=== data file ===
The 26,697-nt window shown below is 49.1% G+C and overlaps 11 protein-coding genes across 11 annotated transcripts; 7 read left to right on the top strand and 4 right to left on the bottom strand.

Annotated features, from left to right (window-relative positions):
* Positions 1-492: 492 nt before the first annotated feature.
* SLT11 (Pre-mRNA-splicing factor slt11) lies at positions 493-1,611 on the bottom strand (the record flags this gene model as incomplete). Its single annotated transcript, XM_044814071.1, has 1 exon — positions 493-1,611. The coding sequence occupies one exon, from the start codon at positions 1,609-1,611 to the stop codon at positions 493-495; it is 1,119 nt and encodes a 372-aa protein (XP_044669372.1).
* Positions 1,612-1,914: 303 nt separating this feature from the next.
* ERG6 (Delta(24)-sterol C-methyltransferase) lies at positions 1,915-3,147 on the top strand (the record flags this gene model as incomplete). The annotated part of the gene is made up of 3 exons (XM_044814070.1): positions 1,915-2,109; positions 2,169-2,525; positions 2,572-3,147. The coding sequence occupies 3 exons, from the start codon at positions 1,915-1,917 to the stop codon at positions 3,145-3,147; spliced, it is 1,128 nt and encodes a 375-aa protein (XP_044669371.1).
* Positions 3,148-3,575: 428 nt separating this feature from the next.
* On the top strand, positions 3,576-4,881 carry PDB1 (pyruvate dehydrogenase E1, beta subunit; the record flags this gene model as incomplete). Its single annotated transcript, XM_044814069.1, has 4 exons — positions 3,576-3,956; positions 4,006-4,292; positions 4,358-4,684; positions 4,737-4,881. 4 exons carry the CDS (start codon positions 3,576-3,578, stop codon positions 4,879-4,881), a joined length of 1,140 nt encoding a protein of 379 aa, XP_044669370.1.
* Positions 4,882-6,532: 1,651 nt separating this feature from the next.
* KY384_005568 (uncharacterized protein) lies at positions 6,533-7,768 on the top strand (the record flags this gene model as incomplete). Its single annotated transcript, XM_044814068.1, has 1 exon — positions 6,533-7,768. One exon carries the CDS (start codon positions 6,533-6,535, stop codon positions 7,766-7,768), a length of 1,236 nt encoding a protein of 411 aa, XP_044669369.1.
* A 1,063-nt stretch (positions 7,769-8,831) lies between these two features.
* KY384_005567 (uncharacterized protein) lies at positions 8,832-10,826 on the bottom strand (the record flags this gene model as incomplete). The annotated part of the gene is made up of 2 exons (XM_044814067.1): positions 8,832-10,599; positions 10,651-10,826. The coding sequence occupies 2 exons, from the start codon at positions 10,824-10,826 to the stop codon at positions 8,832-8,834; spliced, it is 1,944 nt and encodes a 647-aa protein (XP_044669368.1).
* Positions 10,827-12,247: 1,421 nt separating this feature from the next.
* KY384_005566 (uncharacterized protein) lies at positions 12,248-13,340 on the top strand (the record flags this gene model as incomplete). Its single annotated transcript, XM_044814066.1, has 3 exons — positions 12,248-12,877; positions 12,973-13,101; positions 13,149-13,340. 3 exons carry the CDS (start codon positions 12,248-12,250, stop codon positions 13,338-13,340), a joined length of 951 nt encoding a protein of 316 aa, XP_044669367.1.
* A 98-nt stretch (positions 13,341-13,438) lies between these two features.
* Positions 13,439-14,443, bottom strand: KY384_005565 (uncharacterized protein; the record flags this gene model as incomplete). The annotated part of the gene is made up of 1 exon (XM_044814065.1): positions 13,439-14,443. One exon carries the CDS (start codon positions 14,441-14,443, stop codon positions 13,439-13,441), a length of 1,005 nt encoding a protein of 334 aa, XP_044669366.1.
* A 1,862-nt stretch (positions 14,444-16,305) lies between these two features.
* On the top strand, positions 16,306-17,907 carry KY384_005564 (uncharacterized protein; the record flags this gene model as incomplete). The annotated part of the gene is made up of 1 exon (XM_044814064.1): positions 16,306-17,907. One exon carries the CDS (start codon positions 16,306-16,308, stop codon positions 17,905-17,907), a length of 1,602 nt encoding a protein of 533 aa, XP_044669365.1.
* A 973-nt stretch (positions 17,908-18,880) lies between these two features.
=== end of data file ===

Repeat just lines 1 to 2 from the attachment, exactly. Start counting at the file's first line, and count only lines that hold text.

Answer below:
The 26,697-nt window shown below is 49.1% G+C and overlaps 11 protein-coding genes across 11 annotated transcripts; 7 read left to right on the top strand and 4 right to left on the bottom strand.

Annotated features, from left to right (window-relative positions):